The lost nounie
First off, if you have no idea what I am talking about when I say nounie, check out the old post regarding them. I’ll wait for you to come back.
Ok ready? When I was reposting the old page I started rummaging around the internet where I found something curious. There are several posts on question asking sites where they try to sort out what the 5 other shapes are. No good answers though. Wait… 5? Of course they must be mistaken. There’s the fish, spade, clover/X and bell. But after diving into a box of stake lucky charms I discovered that yes Virgina there is a 5th shape.
Originally I had assumed that there was an X and broken versions of it that looked more like a 3 leaf clover. But now I truly believe that they are not the same shape. If you see here, there are several examples of the three leaf clover and X. The last X was what I assumed all the clovers were. Just a stumpy X’s.
So now what are they? Still nounies yes, but far from the potential concept of them being
related to the 4 suits in a deck of cards. The spade thing is seeming less likely to be a spade if we’re deciding that card suits aren’t viable. Also it doesn’t make sense for the X to represent a clover or club or whatever, because we have a real one. So… if you call the spade a tree, then it gets interesting because now you have representations of five Christian symbols.
- Bell = Church bell,
- Spade thing = Christmas tree,
- Fish/pineapple = Fish/Alpha/Ichthys,
- X/Club = cross/Chi, and
- Clover = 3 leaf clover/St Patrick’s shamrock/Holy Trinity symbol.
This is where you gasp and run out to buy the next Dan Brown book about a religious cereal killer. And this is where you gasp at the horrible pun I just made.
Since the nounies haven’t changed in all the time I’ve seen them I decided to back track and see if they in fact have always been the same. Diving through several websites I found pictures of older boxes. The
most comprehensive was the Lucky Charms page on www.mrbreakfast.com. After finding lots of interesting cereal related stories on there I got back to the mission at hand. Here are the oldest boxes I can find and one that is a little less old. By the way. I long for the day that TV finger puppet theatre comes back on the air.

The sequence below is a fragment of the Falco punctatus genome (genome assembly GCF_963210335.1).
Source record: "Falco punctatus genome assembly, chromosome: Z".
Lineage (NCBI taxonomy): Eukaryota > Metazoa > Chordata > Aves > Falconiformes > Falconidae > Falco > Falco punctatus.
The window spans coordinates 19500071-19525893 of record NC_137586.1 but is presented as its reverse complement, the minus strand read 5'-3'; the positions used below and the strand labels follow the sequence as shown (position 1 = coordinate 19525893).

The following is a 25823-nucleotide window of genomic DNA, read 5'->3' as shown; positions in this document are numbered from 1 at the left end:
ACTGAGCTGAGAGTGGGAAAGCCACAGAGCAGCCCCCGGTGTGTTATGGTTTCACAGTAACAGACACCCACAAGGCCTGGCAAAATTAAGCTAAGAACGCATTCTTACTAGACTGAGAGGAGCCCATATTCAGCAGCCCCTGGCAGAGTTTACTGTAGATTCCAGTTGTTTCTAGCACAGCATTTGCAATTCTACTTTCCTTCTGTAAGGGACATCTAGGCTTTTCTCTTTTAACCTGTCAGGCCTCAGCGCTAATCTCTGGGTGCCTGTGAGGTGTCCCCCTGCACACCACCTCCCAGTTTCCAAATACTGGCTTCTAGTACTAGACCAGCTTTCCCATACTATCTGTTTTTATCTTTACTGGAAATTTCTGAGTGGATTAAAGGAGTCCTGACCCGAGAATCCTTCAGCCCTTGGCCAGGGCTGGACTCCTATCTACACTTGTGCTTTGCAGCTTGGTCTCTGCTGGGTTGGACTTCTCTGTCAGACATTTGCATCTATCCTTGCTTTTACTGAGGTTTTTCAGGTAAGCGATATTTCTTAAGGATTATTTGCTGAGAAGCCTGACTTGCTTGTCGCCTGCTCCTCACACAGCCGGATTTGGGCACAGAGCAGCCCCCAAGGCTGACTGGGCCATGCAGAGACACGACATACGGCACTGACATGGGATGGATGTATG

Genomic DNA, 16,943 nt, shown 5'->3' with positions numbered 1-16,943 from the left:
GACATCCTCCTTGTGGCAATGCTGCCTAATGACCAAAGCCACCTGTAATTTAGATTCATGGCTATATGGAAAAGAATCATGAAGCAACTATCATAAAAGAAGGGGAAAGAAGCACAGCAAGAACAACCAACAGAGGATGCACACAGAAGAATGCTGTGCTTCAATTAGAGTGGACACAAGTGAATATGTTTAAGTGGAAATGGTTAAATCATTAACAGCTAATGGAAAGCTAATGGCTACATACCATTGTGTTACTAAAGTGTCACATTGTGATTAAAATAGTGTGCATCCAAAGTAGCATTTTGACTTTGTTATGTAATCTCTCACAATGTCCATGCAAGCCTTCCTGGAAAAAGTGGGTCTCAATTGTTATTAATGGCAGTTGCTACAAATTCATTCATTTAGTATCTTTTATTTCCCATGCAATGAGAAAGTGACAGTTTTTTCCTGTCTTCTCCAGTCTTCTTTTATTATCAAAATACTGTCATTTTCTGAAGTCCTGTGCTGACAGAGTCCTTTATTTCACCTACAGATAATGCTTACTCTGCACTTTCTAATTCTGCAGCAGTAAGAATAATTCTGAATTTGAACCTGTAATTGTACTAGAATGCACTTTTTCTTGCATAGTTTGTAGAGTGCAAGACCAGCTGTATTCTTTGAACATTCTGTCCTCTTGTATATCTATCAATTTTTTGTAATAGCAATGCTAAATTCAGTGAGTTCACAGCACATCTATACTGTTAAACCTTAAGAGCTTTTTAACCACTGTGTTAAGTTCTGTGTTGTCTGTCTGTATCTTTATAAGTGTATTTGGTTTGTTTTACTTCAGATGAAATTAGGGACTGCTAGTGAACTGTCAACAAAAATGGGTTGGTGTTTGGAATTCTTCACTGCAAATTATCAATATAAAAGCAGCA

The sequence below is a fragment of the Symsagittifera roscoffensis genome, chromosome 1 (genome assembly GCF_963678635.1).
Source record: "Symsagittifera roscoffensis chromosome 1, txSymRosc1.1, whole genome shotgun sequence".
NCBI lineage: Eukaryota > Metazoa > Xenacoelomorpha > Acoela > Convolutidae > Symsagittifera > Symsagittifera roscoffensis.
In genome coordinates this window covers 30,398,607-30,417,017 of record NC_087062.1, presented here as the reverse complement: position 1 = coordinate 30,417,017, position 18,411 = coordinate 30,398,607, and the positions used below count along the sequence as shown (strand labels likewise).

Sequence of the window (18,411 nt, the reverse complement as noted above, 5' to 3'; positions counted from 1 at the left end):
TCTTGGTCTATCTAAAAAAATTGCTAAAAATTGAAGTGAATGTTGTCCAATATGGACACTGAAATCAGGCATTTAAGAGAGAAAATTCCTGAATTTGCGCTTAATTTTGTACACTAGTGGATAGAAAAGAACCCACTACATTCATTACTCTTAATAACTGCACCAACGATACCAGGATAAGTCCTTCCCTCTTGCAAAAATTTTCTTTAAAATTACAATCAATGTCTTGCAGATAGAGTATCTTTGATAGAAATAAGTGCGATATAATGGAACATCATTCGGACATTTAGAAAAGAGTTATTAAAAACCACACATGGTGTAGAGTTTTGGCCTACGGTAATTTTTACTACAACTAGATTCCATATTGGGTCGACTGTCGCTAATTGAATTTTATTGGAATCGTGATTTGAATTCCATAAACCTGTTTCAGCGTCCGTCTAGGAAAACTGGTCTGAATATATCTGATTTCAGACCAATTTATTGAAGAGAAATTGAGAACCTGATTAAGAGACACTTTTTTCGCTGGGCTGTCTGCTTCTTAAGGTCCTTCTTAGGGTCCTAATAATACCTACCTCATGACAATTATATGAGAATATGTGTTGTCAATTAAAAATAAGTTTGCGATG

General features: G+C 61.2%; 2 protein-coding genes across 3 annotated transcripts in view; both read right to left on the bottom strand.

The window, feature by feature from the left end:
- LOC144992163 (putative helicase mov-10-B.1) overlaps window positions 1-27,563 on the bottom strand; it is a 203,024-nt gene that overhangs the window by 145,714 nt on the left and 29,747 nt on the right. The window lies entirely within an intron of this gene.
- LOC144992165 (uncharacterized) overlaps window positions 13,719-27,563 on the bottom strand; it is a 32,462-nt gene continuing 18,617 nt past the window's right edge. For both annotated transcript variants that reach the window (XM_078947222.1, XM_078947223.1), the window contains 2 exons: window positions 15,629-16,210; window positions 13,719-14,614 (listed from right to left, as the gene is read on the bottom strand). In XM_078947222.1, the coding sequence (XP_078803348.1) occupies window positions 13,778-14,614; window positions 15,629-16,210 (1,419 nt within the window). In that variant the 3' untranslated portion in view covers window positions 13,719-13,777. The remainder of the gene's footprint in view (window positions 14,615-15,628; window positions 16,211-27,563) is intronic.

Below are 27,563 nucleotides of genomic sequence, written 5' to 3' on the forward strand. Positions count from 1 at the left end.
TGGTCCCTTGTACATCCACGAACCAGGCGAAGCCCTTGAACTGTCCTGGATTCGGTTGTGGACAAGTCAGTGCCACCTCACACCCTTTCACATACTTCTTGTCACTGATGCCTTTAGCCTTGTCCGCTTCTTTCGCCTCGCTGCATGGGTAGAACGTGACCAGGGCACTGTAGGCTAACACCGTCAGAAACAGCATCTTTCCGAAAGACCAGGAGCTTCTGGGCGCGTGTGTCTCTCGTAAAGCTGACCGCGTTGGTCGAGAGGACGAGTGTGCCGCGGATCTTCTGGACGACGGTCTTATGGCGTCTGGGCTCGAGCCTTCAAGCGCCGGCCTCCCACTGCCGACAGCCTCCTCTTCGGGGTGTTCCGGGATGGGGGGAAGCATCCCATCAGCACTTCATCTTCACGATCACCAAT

The first two have good overhead views where we see a good shot of the cereal itself. To start out, the fish nounie is spot on for the Ichthys. More pointy and less ambiguous than today’s more pineapple style nounie for sure.
Next you can see that there were definitely two different kinds of X/clover shapes. Green circles are marking the more lumpy clover shaped nounie. It’s hard to tell if it’s a 4 leaf or 3. Either way it’s definitely different considering that the X is shown as distinctly more squared off and cross like in some of the pieces.
The spade nounie is much more pointy here. Definitely tree shaped. I would say it was a mouse pointer but it’s a few decades off for that to be an option. The bell on the other hand is hard to spot. In green below it seems like there is a less pointy, and somewhat differently.. um… stumped? shape. Don’t forget though that even in today’s mix of oat pieces these two are quite similar but are definitely different objects when you set them side by side. It’s a stretch though. So I checked out box 3.
The third box has a good shot of some more bell like shapes. Actually, to be fair they look a lot like ghosts from Pac Man. Perhaps they were introduced in that shape to partner with the mouse pointers.
What’s the deal?
So what is it? Who knows. The General Mills website sure doesn’t say anything helpful. The only historical descriptions of the cereal mentions that frosting was added to the oat pieces and the marshmallows were originally all white before marketing decided it should be brightly colored. Now you could say that it’s playing off of some sort of stereotyping where Leprechaun = Irish = Catholic but personally I’m sticking to Frosted Nounies for now. The concept of Frosted Christianities is just a little too digestively weird for me.
- Not a lot here, perhaps that will change
- June 2014 (2)
- April 2014 (1)
- March 2014 (1)
- February 2014 (1)
- December 2013 (1)
- November 2013 (3)
- October 2013 (1)
- September 2013 (3)
- June 2013 (3)
- April 2013 (1)
- March 2013 (2)
- February 2013 (2)
- January 2013 (2)
- December 2012 (5)
- November 2012 (5)
- October 2012 (1)
- September 2012 (1)
- August 2012 (4)
- July 2012 (7)
- June 2012 (1)